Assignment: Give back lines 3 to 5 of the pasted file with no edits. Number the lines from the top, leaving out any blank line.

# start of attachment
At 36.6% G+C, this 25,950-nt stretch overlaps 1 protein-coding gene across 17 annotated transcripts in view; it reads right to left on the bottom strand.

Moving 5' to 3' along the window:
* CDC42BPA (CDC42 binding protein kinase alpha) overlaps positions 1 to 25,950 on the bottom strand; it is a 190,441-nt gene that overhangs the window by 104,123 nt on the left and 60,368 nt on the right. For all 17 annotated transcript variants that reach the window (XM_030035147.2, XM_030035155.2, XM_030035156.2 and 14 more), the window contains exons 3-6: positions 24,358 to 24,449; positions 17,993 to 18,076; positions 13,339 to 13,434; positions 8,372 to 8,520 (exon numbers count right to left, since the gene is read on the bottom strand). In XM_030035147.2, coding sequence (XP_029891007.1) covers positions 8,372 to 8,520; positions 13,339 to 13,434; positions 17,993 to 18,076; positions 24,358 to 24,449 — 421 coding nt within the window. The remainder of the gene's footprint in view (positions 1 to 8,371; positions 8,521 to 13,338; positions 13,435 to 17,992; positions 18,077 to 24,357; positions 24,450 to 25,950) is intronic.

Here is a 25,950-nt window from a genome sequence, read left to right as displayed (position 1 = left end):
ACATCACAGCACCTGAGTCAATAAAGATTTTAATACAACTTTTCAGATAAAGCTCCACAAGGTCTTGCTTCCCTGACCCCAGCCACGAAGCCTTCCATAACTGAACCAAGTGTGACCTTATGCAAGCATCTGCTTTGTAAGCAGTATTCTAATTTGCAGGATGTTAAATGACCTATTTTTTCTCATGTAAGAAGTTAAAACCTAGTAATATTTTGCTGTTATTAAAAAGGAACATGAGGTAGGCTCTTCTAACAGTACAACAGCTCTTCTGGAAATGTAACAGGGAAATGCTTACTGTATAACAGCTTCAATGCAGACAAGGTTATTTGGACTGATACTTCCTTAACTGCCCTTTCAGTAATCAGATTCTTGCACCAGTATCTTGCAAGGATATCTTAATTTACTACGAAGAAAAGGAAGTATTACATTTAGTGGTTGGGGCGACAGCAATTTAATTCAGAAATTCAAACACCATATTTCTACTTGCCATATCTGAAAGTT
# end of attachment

* CDC42BPA (CDC42 binding protein kinase alpha) overlaps positions 1 to 25,950 on the bottom strand; it is a 190,441-nt gene that overhangs the window by 104,123 nt on the left and 60,368 nt on the right. For all 17 annotated transcript variants that reach the window (XM_030035147.2, XM_030035155.2, XM_030035156.2 and 14 more), the window contains exons 3-6: positions 24,358 to 24,449; positions 17,993 to 18,076; positions 13,339 to 13,434; positions 8,372 to 8,520 (exon numbers count right to left, since the gene is read on the bottom strand). In XM_030035147.2, coding sequence (XP_029891007.1) covers positions 8,372 to 8,520; positions 13,339 to 13,434; positions 17,993 to 18,076; positions 24,358 to 24,449 — 421 coding nt within the window. The remainder of the gene's footprint in view (positions 1 to 8,371; positions 8,521 to 13,338; positions 13,435 to 17,992; positions 18,077 to 24,357; positions 24,450 to 25,950) is intronic.

Here is a 25,950-nt window from a genome sequence, read left to right as displayed (position 1 = left end):
ACATCACAGCACCTGAGTCAATAAAGATTTTAATACAACTTTTCAGATAAAGCTCCACAAGGTCTTGCTTCCCTGACCCCAGCCACGAAGCCTTCCATAACTGAACCAAGTGTGACCTTATGCAAGCATCTGCTTTGTAAGCAGTATTCTAATTTGCAGGATGTTAAATGACCTATTTTTTCTCATGTAAGAAGTTAAAACCTAGTAATATTTTGCTGTTATTAAAAAGGAACATGAGGTAGGCTCTTCTAACAGTACAACAGCTCTTCTGGAAATGTAACAGGGAAATGCTTACTGTATAACAGCTTCAATGCAGACAAGGTTATTTGGACTGATACTTCCTTAACTGCCCTTTCAGTAATCAGATTCTTGCACCAGTATCTTGCAAGGATATCTTAATTTACTACGAAGAAAAGGAAGTATTACATTTAGTGGTTGGGGCGACAGCAATTTAATTCAGAAATTCAAACACCATATTTCTACTTGCCATATCTGAAAGTT